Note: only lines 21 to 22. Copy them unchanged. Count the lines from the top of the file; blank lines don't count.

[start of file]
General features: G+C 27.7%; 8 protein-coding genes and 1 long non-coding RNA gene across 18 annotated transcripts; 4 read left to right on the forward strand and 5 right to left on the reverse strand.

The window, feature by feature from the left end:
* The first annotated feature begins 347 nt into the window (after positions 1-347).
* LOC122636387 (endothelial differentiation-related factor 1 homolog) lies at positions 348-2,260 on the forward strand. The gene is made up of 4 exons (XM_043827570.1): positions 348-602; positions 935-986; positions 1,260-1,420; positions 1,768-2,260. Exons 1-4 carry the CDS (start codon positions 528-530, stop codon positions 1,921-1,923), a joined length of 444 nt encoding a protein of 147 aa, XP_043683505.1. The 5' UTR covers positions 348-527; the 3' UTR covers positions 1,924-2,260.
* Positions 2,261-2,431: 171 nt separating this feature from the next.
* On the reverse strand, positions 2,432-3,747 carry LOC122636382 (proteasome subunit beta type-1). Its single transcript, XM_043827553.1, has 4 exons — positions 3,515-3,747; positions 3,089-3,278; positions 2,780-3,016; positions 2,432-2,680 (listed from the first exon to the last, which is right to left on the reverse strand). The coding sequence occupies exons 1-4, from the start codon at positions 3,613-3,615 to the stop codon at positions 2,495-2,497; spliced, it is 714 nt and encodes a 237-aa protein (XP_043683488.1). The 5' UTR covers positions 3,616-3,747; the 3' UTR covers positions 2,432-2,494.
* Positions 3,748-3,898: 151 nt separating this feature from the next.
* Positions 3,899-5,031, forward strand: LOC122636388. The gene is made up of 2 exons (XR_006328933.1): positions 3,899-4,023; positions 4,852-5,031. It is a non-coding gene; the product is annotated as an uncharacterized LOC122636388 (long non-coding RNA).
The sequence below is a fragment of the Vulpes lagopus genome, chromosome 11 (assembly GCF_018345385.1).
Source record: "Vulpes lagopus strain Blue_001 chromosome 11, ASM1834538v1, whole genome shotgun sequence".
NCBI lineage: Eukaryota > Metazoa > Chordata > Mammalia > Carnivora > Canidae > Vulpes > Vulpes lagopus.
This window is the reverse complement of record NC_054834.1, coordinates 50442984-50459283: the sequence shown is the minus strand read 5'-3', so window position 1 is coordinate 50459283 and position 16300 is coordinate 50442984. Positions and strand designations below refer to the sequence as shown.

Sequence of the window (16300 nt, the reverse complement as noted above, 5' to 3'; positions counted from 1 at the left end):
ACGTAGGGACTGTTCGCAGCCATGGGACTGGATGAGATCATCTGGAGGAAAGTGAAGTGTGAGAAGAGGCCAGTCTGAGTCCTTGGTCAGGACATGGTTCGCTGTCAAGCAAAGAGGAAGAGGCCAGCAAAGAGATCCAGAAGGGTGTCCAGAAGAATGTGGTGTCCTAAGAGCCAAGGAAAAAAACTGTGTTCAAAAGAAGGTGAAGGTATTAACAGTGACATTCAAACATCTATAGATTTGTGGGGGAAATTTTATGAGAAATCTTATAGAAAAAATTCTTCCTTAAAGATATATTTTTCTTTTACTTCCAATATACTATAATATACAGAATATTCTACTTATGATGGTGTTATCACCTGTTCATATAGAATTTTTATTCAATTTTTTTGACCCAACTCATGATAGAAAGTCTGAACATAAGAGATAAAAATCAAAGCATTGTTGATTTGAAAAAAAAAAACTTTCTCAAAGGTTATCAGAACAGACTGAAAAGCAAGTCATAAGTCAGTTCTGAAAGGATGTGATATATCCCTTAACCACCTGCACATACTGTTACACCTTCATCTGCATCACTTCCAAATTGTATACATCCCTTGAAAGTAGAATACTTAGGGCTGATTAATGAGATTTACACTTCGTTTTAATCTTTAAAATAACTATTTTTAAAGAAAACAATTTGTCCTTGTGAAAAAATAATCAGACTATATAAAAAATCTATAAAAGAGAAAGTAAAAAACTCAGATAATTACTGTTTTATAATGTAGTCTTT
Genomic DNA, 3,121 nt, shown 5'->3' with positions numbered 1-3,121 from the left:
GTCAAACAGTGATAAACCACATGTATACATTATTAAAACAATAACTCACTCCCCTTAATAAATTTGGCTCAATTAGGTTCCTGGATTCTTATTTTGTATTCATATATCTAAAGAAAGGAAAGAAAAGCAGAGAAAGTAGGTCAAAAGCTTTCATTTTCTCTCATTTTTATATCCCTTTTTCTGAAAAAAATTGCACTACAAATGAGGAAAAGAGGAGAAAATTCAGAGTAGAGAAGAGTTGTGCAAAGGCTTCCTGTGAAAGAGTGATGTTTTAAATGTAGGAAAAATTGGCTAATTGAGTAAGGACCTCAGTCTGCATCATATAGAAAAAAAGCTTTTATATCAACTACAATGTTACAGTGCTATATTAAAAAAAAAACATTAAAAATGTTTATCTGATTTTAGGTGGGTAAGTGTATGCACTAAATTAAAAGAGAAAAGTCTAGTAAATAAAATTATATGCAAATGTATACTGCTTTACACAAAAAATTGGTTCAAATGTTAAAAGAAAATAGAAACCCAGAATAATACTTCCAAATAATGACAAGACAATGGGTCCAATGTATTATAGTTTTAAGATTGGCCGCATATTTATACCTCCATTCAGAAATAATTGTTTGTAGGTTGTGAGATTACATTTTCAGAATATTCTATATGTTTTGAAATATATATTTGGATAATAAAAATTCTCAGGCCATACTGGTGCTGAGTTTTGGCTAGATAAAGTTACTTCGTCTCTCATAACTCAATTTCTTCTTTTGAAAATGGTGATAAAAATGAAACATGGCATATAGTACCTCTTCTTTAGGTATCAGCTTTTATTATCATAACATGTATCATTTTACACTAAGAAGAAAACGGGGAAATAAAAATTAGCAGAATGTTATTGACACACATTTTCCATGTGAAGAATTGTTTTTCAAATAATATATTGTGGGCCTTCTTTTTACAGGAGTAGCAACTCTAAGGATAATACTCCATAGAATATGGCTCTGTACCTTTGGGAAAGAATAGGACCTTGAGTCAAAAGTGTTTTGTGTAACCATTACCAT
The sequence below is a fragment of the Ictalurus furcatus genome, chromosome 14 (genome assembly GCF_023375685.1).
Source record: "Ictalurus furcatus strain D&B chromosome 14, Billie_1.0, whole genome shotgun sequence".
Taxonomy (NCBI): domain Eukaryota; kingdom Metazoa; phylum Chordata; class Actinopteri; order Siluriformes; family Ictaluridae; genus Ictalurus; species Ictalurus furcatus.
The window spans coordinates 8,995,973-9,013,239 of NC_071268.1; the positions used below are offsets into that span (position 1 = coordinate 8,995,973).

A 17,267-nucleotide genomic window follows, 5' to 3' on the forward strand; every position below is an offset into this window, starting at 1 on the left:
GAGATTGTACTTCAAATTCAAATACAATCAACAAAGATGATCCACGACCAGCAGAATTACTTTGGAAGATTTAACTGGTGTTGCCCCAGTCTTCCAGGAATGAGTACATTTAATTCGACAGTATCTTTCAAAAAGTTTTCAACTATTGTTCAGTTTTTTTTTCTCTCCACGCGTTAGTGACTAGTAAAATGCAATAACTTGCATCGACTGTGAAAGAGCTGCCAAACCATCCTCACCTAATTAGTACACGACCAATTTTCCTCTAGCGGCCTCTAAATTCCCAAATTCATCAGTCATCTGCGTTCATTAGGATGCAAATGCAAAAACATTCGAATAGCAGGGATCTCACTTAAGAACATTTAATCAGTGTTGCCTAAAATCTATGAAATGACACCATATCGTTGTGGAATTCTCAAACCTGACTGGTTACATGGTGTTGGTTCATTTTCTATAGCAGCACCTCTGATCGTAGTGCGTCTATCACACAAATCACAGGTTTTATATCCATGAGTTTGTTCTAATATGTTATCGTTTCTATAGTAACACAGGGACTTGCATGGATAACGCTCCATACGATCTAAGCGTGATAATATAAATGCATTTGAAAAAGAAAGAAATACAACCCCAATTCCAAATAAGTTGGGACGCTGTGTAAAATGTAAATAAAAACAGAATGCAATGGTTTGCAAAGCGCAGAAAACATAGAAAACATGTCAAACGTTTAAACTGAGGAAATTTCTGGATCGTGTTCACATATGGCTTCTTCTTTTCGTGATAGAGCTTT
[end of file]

A 17,267-nucleotide genomic window follows, 5' to 3' on the forward strand; every position below is an offset into this window, starting at 1 on the left:
GAGATTGTACTTCAAATTCAAATACAATCAACAAAGATGATCCACGACCAGCAGAATTACTTTGGAAGATTTAACTGGTGTTGCCCCAGTCTTCCAGGAATGAGTACATTTAATTCGACAGTATCTTTCAAAAAGTTTTCAACTATTGTTCAGTTTTTTTTTCTCTCCACGCGTTAGTGACTAGTAAAATGCAATAACTTGCATCGACTGTGAAAGAGCTGCCAAACCATCCTCACCTAATTAGTACACGACCAATTTTCCTCTAGCGGCCTCTAAATTCCCAAATTCATCAGTCATCTGCGTTCATTAGGATGCAAATGCAAAAACATTCGAATAGCAGGGATCTCACTTAAGAACATTTAATCAGTGTTGCCTAAAATCTATGAAATGACACCATATCGTTGTGGAATTCTCAAACCTGACTGGTTACATGGTGTTGGTTCATTTTCTATAGCAGCACCTCTGATCGTAGTGCGTCTATCACACAAATCACAGGTTTTATATCCATGAGTTTGTTCTAATATGTTATCGTTTCTATAGTAACACAGGGACTTGCATGGATAACGCTCCATACGATCTAAGCGTGATAATATAAATGCATTTGAAAAAGAAAGAAATACAACCCCAATTCCAAATAAGTTGGGACGCTGTGTAAAATGTAAATAAAAACAGAATGCAATGGTTTGCAAAGCGCAGAAAACATAGAAAACATGTCAAACGTTTAAACTGAGGAAATTTCTGGATCGTGTTCACATATGGCTTCTTCTTTTCGTGATAGAGCTTT